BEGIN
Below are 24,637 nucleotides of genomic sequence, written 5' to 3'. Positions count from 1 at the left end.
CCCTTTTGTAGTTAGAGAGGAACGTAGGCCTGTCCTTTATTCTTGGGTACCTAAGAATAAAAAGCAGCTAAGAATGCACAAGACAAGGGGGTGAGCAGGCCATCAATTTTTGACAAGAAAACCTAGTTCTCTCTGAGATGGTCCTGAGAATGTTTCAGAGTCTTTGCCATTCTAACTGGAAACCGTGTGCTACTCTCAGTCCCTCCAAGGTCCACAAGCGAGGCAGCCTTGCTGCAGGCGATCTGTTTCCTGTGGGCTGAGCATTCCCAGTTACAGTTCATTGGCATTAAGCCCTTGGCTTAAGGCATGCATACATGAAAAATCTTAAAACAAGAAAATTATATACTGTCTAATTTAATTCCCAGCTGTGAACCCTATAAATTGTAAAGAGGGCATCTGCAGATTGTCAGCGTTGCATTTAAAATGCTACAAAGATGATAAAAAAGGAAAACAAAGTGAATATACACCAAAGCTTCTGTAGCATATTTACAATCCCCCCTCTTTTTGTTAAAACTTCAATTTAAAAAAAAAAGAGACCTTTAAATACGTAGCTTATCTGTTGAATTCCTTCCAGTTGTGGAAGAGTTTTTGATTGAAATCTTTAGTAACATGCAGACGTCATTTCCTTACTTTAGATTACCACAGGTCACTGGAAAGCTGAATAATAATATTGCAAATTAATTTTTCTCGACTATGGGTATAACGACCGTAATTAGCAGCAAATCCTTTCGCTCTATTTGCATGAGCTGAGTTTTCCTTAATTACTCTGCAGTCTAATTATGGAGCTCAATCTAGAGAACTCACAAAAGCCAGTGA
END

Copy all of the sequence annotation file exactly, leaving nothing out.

Below are 24,637 nucleotides of genomic sequence, written 5' to 3'. Positions count from 1 at the left end.
CCCTTTTGTAGTTAGAGAGGAACGTAGGCCTGTCCTTTATTCTTGGGTACCTAAGAATAAAAAGCAGCTAAGAATGCACAAGACAAGGGGGTGAGCAGGCCATCAATTTTTGACAAGAAAACCTAGTTCTCTCTGAGATGGTCCTGAGAATGTTTCAGAGTCTTTGCCATTCTAACTGGAAACCGTGTGCTACTCTCAGTCCCTCCAAGGTCCACAAGCGAGGCAGCCTTGCTGCAGGCGATCTGTTTCCTGTGGGCTGAGCATTCCCAGTTACAGTTCATTGGCATTAAGCCCTTGGCTTAAGGCATGCATACATGAAAAATCTTAAAACAAGAAAATTATATACTGTCTAATTTAATTCCCAGCTGTGAACCCTATAAATTGTAAAGAGGGCATCTGCAGATTGTCAGCGTTGCATTTAAAATGCTACAAAGATGATAAAAAAGGAAAACAAAGTGAATATACACCAAAGCTTCTGTAGCATATTTACAATCCCCCCTCTTTTTGTTAAAACTTCAATTTAAAAAAAAAAGAGACCTTTAAATACGTAGCTTATCTGTTGAATTCCTTCCAGTTGTGGAAGAGTTTTTGATTGAAATCTTTAGTAACATGCAGACGTCATTTCCTTACTTTAGATTACCACAGGTCACTGGAAAGCTGAATAATAATATTGCAAATTAATTTTTCTCGACTATGGGTATAACGACCGTAATTAGCAGCAAATCCTTTCGCTCTATTTGCATGAGCTGAGTTTTCCTTAATTACTCTGCAGTCTAATTATGGAGCTCAATCTAGAGAACTCACAAAAGCCAGTGA